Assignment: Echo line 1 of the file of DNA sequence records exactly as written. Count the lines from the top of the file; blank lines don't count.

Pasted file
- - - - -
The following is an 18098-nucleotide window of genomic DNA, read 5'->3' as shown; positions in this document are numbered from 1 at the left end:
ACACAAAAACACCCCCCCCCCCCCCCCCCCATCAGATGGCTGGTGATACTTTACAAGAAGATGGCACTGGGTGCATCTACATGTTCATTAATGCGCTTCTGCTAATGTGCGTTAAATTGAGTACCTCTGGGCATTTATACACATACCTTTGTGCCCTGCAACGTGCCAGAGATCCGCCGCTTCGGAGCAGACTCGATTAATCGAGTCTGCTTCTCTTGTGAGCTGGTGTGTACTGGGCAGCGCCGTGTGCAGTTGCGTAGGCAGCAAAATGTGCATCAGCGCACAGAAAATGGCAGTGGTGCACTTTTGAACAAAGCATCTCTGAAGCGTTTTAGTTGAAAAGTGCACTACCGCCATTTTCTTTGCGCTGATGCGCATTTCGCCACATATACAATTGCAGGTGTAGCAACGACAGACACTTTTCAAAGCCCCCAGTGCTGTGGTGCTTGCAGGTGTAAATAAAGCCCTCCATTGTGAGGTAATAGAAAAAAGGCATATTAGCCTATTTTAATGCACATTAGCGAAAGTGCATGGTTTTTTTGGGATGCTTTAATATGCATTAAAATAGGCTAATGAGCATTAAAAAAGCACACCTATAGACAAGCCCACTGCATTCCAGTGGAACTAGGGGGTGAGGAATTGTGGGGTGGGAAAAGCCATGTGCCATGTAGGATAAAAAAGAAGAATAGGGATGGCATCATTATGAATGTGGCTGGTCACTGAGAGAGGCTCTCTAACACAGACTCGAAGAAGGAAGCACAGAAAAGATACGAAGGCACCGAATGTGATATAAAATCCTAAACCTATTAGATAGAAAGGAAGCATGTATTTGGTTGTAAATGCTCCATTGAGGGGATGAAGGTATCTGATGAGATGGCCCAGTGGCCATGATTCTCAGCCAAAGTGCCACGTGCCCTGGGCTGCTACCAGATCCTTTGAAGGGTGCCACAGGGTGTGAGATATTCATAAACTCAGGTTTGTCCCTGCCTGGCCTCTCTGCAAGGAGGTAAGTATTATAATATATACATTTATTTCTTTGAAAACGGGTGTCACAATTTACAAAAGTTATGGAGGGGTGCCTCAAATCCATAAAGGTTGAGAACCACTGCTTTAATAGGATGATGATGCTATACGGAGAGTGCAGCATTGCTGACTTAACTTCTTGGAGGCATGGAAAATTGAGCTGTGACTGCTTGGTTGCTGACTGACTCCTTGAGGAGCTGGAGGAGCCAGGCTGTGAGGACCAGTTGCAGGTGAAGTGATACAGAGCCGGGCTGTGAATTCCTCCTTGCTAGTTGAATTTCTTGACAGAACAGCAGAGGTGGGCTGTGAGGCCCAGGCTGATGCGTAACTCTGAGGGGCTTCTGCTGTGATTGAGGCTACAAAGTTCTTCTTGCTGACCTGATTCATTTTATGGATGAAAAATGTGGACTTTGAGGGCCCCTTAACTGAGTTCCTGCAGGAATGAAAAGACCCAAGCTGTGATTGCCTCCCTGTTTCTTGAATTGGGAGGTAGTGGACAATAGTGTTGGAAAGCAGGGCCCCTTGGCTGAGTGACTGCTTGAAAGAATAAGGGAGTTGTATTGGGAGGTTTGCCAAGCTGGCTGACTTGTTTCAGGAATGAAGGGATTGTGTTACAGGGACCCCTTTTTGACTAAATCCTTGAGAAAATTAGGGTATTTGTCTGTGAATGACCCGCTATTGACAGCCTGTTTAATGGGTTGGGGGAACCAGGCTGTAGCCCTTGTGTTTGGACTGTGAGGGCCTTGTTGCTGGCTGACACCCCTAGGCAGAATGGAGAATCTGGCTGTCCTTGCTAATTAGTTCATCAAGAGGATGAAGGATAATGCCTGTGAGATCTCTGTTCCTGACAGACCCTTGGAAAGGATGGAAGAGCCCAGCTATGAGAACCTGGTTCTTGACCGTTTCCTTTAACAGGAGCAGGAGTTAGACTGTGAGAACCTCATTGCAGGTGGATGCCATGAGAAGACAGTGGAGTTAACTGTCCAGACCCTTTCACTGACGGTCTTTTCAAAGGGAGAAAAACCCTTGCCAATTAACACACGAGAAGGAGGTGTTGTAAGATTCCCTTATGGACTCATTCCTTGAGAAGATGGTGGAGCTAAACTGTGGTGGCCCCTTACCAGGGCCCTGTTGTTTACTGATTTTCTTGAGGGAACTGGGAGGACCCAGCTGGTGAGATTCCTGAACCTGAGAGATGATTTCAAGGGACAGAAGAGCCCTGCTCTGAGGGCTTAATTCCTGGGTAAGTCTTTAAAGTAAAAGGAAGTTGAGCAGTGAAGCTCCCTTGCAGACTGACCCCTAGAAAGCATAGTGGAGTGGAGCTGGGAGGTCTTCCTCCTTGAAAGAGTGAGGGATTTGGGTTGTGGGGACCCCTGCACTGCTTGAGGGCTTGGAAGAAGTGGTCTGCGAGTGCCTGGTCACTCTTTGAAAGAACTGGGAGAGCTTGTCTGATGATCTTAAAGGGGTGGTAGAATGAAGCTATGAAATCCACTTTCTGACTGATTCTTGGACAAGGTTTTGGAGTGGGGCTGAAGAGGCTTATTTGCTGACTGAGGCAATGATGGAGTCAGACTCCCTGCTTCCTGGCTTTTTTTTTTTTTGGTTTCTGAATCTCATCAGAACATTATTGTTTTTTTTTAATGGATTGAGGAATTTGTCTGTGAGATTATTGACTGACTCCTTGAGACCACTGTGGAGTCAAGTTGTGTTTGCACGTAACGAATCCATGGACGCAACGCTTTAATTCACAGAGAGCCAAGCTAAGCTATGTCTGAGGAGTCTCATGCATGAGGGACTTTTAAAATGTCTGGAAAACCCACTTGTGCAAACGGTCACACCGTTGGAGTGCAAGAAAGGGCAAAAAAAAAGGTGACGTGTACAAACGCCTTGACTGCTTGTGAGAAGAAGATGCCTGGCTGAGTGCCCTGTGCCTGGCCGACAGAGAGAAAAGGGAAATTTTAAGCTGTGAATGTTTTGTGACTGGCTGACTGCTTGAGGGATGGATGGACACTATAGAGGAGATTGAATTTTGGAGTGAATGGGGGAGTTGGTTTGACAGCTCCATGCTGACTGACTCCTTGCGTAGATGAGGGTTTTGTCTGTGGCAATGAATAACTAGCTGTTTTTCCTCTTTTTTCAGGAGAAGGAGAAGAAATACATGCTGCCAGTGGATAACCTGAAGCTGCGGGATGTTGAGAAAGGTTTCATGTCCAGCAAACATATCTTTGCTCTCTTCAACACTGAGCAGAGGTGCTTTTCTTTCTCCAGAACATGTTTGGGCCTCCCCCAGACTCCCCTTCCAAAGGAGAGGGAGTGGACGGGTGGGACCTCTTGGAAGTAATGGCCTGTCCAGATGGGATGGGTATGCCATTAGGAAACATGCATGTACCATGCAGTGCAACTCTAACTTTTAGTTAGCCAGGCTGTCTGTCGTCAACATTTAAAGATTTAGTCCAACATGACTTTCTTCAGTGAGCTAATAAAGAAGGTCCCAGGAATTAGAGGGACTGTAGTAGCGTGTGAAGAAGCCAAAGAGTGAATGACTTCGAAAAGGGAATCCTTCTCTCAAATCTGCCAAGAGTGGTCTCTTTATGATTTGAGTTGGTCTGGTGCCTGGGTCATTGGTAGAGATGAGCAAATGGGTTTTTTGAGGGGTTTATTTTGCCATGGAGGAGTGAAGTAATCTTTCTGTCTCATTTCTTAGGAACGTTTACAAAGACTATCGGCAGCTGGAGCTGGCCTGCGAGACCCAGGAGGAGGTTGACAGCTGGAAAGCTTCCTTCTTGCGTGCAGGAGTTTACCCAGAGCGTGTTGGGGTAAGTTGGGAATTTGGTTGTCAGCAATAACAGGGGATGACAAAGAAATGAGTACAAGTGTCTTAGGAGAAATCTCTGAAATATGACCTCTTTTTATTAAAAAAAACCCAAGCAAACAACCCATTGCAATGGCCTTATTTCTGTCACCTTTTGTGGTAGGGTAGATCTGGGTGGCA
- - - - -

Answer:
The following is an 18098-nucleotide window of genomic DNA, read 5'->3' as shown; positions in this document are numbered from 1 at the left end: